Yoga: The Perfect Dorm Room Exercise


Elodie Huston, FCLC ’17, posing in a table top pose. (ANDRONIKA ZIMMERMAN/THE OBSERVER)


Winter Storm Jonas ravaged the streets of midtown Manhattan recently, leaving frigid temperatures and a horrid substance called snow in its wake. Cooped up in their apartments and dorm rooms, Fordham Lincoln Center students were left to contemplate a pressing question: Just how are we supposed to get our heart rates up?

For those of us who are lacking in square footage, but still have tons of energy, the answer is simple: yoga. Because it does not require any prior training, teammates or equipment, yoga is an easily accessible workout for college students. During a season in which it is tempting to stay indoors, vinyasa yoga in particular offers a way to beat the cold and stay active.

Vinyasa yoga calls for practitioners to coordinate each of their movements with breath. The different parts of breath are matched with the various ways our bodies move. Lengthening, rising and straightening are paired with inhalations while any folding of the body or deepening of a pose is done on an exhale. The combination of breath and movement naturally builds heat in the body, essential for cold days.

During my two years as a certified yoga instructor, I’ve seen that every body and schedule demands a specialized workout. With this in mind, here are a few accessible and dynamic poses with modifications.

Table Top Pose (With Arm and Leg Extensions)

To come into table top pose, start on your hands and knees, placing your knees hip width (roughly two fists) apart. Stack your shoulders over your wrists and hips over your knees, distributing your weight evenly throughout your limbs. Roll your shoulders away from your ears and press back through your tailbone, lengthening your spine. As you direct your gaze to the floor, come into a steady breathing pattern. On your inhale, reach your right arm forward, concentrating on keeping your weight evenly distributed as you exhale. On your next inhale, raise and straighten your left leg, this time paying attention to tightening your core to stabilize. Remain extended for five breaths and release on an exhale.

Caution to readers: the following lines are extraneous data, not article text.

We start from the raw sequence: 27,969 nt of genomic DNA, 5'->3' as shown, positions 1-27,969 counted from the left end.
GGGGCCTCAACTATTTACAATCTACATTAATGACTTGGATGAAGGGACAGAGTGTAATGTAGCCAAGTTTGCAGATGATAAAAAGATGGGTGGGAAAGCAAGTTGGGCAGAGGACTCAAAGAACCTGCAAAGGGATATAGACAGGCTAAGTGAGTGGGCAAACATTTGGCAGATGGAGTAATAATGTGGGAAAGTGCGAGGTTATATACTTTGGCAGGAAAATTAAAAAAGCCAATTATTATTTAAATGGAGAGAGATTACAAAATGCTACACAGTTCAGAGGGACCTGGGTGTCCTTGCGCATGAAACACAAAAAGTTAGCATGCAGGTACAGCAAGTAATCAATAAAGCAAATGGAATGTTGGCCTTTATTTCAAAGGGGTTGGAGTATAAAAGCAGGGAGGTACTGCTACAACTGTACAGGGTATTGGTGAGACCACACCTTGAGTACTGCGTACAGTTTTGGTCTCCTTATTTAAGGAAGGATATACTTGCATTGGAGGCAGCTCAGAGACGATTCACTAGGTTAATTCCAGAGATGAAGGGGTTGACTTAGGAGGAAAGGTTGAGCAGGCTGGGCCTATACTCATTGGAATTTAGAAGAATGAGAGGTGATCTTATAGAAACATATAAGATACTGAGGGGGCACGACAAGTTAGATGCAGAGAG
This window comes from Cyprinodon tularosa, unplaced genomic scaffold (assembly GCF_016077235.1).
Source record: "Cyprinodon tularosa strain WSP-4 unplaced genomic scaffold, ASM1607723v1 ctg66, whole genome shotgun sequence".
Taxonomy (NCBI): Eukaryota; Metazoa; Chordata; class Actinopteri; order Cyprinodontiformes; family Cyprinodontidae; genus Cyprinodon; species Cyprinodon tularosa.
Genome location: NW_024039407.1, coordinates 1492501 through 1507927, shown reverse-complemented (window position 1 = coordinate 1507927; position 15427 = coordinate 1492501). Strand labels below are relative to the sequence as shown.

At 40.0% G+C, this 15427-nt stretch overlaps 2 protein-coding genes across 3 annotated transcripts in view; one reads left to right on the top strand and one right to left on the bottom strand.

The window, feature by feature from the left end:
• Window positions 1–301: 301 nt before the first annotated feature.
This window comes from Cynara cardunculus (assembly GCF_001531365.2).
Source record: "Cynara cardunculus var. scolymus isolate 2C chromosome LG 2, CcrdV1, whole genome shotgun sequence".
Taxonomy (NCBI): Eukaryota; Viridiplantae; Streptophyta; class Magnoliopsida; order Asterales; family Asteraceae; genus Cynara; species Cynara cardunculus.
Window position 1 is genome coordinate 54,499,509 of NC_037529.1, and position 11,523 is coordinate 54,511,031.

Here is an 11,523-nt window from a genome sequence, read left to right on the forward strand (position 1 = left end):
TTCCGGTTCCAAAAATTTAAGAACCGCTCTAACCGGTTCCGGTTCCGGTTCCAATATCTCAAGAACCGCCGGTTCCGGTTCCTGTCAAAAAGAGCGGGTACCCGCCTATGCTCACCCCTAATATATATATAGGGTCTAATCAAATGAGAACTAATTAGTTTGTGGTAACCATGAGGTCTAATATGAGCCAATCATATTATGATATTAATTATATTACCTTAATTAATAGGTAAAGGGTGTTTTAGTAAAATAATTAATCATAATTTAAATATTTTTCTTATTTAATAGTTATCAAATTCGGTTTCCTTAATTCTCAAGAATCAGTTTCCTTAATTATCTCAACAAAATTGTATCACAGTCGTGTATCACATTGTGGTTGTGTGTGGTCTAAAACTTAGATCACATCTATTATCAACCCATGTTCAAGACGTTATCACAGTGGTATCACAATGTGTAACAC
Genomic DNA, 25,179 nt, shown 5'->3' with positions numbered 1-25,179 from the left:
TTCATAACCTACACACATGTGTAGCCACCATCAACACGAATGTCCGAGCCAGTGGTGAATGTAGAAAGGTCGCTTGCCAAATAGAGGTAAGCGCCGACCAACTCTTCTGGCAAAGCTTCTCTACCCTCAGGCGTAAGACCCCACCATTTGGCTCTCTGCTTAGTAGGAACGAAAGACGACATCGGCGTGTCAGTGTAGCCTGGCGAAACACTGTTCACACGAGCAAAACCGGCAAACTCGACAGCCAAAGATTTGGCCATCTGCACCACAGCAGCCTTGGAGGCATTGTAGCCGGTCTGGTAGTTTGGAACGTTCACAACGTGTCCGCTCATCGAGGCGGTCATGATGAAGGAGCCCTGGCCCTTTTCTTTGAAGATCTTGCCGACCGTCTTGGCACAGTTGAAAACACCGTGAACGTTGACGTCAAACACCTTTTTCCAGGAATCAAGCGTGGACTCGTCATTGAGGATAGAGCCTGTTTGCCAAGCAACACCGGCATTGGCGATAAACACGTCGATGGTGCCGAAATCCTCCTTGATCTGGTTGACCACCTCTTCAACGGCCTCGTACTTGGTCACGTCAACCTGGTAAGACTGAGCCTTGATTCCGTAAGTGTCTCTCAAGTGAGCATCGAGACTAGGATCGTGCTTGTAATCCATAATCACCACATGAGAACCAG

Downward-Facing Dog (With Knee Raises)

To perform downward-facing dog, assume the tabletop posture once more, this time placing your hands slightly in front of your shoulders. Tuck your toes beneath your feet and press through the balls of your palms, lifting your pelvis toward the ceiling as you exhale. Roll your shoulders away from your ears as you press back, lengthening your spine. Find balance in the pose by bending or straightening your legs until your weight is evenly distributed between your upper and lower body. As you inhale, raise your heels and release on your exhale, working them toward the floor. To amp up the heat, shift your weight forward as you inhale, bringing your shoulders in line with your wrists as your knees bend to hover two inches above the ground. Exhale and lengthen, returning to the downward facing dog posture.

Warrior Three Pose (With Crunches)

To come into warrior three pose, begin by standing with your feet together, big toes touching, raising your hands toward the ceiling as you inhale. Tuck your tailbone in as you exhale, lengthening your spine. On your next inhale, raise your right leg, keeping your foot flexed and knee bent in a 90-degree angle. As you exhale, extend your raised leg behind you, bending at the hips. Keeping your arms and leg extended, lower your chest until it is parallel with the floor. Stay extended for three breaths before returning to a standing position, keeping your leg raised and bent.

It is important to remember that every pose can and should be modified to best fit your body. Whether you are practicing with a class of 30 students or alone in your dorm room,  it is important to recognize that poses will look different on every body. The best practice will come from focusing on what feels right, not what looks right.